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Deer disease surfaces in North Dakota a 2nd straight year; Bismarck-Mandan hardest-hit area

Deer disease surfaces in North Dakota a 2nd straight year; Bismarck-Mandan hardest-hit area

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White-tailed deer

White-tailed deer spotted in Theodore Roosevelt National Park's South Unit on Nov. 7, 2017.

North Dakota wildlife officials are monitoring an outbreak of disease in white-tailed deer for a second straight year.

Epizootic hemorrhagic disease -- commonly called EHD -- is a viral disease transmitted by biting gnats. North Dakota's Game and Fish Department last year offered license refunds to more than 9,000 deer hunters after documenting "moderate to significant" deer losses.

“We see a low level of EHD activity most years, but every so often, environmental factors line up to make for a bad season," Game and Fish Wildlife Veterinarian Charlie Bahnson said Friday. "Last year, southwest North Dakota was hit relatively hard by EHD. Right now, it appears that the virus is picking up where it left off, with most cases coming from locations on the edge of 2020’s heavily affected areas.

"The hardest-hit area appears to be a 20-mile radius of the Bismarck-Mandan area, but we are also tracking smaller, localized outbreaks elsewhere in the state,” Bahnson said.

Game and Fish is asking people to report any sick or dead deer, with photos if possible, through an online system at, to help wildlife officials gauge the extent of this year's outbreak.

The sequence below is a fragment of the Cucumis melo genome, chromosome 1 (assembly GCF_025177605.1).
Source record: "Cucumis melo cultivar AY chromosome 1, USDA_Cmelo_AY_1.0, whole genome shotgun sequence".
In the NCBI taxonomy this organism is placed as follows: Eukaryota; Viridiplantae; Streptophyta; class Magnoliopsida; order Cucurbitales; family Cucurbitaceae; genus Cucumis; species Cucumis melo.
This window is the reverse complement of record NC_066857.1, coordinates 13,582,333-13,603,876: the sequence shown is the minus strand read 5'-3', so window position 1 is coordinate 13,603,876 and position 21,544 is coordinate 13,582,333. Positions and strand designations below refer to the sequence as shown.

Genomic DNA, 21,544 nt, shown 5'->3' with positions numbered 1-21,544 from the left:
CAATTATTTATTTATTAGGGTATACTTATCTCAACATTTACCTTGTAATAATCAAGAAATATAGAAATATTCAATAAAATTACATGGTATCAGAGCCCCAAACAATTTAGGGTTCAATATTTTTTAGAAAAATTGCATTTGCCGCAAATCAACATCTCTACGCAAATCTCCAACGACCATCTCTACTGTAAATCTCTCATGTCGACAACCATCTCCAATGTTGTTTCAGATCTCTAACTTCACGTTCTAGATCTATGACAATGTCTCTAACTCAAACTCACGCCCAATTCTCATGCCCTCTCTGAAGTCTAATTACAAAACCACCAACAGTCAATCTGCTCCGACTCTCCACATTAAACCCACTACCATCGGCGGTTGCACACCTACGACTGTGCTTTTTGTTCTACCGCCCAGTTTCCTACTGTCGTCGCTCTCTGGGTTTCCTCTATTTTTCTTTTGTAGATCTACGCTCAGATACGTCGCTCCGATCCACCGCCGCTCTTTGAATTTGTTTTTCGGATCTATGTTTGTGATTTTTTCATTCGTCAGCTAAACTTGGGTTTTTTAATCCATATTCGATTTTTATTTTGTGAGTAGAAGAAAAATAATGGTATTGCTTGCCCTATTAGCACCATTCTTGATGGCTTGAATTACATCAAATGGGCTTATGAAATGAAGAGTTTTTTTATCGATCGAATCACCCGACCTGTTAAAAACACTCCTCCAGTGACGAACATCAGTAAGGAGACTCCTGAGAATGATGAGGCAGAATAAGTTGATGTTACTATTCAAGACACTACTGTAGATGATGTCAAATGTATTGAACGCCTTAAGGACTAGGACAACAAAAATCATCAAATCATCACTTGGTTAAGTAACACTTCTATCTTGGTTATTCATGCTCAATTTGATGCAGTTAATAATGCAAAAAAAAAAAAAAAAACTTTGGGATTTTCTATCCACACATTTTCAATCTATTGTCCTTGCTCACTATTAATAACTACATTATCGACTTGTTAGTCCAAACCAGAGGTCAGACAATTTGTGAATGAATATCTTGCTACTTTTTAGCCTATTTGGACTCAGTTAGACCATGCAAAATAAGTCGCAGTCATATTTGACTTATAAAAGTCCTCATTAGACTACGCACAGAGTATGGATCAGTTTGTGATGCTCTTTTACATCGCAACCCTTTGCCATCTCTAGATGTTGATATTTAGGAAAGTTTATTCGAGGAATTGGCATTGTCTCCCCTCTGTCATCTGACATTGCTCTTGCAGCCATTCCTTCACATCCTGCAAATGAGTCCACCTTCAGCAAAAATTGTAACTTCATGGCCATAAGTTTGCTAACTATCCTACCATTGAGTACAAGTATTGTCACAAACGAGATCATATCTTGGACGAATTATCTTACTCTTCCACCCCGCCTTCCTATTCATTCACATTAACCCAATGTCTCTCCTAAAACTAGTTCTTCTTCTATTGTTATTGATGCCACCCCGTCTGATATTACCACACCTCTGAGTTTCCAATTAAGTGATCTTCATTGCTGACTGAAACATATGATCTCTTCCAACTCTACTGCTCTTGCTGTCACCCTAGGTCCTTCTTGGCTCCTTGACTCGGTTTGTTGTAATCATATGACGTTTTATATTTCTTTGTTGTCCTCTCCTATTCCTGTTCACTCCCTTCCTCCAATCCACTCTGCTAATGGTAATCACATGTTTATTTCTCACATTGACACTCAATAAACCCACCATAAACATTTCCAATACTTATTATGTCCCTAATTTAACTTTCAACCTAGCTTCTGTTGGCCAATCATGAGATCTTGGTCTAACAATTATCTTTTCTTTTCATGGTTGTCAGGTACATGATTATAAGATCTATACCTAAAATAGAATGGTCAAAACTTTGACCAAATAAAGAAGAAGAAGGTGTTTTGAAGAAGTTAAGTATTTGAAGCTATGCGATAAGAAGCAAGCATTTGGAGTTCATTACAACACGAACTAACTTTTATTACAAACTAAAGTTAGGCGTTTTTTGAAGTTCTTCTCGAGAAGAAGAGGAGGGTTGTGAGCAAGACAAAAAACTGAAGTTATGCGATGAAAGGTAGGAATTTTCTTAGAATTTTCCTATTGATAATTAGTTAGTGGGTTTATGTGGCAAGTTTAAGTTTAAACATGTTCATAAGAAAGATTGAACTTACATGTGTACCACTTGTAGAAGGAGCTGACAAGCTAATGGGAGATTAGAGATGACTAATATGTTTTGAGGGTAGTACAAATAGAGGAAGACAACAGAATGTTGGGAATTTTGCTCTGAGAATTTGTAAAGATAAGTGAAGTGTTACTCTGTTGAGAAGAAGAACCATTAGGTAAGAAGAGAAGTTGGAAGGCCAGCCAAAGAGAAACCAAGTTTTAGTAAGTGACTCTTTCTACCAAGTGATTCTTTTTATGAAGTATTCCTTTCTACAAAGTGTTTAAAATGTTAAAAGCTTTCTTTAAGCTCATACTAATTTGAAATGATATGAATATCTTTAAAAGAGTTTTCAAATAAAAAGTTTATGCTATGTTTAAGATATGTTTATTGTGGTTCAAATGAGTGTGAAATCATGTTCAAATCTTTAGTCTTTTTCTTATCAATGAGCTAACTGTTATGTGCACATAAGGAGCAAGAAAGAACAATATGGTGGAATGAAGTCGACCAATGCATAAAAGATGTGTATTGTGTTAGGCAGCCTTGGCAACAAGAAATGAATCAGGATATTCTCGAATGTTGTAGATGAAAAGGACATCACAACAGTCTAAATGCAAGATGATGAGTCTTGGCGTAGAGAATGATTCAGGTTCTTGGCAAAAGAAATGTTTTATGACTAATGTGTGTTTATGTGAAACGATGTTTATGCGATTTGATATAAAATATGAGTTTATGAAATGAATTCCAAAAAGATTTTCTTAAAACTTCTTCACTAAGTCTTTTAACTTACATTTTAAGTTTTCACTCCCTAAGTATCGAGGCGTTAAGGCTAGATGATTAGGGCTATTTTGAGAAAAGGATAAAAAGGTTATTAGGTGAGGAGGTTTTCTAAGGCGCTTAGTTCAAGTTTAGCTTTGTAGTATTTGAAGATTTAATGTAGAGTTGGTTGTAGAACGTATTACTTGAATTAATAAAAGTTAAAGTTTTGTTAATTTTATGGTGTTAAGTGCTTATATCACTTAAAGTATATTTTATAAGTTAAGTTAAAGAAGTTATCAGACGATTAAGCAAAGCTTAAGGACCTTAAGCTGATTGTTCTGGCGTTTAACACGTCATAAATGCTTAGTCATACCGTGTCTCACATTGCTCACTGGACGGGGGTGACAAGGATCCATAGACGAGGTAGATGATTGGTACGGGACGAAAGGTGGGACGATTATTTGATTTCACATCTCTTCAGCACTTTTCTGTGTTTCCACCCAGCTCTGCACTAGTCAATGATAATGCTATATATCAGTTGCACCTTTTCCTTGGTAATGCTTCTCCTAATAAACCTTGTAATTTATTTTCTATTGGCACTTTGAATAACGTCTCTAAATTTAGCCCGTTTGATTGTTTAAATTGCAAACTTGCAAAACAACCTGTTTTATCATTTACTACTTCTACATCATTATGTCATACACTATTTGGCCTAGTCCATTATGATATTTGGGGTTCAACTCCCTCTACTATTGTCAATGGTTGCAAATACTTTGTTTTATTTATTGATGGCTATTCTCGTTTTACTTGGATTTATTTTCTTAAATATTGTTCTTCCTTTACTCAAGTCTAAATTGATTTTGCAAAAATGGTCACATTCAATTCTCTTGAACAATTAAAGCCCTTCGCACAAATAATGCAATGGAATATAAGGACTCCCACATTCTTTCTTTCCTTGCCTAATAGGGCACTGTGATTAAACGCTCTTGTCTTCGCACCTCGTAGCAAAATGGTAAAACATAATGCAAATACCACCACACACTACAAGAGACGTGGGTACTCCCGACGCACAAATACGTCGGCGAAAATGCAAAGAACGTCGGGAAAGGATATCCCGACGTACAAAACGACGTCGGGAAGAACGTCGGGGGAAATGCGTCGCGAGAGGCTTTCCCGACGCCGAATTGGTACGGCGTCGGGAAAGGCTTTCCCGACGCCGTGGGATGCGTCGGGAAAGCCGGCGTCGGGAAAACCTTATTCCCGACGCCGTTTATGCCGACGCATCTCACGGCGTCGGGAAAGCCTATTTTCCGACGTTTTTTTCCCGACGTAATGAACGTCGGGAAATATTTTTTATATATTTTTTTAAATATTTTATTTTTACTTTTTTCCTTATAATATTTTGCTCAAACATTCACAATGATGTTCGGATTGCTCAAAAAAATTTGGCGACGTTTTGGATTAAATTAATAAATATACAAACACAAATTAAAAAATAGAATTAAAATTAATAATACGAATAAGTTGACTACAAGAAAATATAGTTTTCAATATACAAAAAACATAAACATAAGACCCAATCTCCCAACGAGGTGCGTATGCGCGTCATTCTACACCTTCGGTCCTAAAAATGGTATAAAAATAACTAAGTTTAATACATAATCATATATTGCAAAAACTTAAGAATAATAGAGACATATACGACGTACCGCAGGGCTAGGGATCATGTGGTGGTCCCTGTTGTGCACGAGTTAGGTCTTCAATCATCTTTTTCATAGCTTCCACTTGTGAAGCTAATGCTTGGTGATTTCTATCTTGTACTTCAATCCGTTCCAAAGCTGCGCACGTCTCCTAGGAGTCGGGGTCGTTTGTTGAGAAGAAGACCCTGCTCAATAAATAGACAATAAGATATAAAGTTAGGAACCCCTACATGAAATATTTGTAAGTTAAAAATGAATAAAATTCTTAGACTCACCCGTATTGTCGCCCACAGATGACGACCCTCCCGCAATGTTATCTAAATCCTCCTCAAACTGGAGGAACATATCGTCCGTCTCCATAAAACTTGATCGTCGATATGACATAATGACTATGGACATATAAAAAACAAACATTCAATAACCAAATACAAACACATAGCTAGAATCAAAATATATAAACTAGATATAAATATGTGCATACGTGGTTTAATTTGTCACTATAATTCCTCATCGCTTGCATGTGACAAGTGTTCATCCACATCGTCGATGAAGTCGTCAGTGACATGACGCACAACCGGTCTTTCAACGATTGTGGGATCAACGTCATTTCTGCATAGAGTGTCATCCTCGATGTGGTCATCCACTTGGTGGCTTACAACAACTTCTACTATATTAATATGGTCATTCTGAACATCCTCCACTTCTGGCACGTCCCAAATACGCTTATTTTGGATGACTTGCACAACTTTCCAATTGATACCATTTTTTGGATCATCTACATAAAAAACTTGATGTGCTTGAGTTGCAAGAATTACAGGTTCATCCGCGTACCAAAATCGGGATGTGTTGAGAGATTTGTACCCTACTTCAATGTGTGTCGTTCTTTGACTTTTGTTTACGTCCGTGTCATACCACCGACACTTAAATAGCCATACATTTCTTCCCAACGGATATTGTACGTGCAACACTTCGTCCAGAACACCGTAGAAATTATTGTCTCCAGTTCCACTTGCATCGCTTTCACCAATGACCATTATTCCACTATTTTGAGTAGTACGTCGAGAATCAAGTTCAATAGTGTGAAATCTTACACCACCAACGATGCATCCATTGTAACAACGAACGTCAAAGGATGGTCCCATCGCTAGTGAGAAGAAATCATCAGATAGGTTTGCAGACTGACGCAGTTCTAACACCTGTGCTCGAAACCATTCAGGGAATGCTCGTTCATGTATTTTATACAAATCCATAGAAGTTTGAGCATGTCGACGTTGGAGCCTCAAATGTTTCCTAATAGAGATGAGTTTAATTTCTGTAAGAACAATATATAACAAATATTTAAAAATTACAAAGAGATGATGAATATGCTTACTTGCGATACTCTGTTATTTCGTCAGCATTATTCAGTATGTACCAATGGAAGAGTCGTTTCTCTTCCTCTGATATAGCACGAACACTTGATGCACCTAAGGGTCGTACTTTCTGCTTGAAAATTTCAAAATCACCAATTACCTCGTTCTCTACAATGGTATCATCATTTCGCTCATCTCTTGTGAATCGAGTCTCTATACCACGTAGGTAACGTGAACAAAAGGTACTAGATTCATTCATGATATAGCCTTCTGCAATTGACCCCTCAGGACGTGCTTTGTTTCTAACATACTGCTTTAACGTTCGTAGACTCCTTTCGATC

“In some cases, we may need to collect samples off fresh carcasses, so please notify the department as soon as possible,” Bahnson said.

The gnats can become a problem if wet conditions early in the year create mud flats that dry out later in the year and create perfect breeding areas for the insects. Outbreaks end only after a hard freeze kills off the gnats.

EHD has been present in North Dakota for decades. It impacts white-tailed deer more than mule deer, due to the makeup of the animals. It’s not considered a danger to people.

Compiling hard data on case numbers isn't an exact science because most of the evidence is word-of-mouth from landowners. If there appears to be a large number of cases in an area, state wildlife officials will then sometimes investigate themselves.

"Most reports are singles or maybe two deer. At this point we're well over 50 reports," Bahnson said. "That volume of reports is pretty high."

Game and Fish last year monitored the outbreak for about two weeks before deciding whether to offer license refunds, and Bahnson said that likely will be the scenario this year.

"It's certainly an option that we'll consider," he said. "We're not at the point where we're going to pull that lever right yet."

Deer hunting is immensely popular in North Dakota, and only about 400 hunters last year cashed in their license. There also was an outbreak in 2011, and only about 300 of 13,000 possible hunters requested a refund.

This year's deer gun season is Nov. 5-21.

Reach Blake Nicholson at 701-250-8266 or


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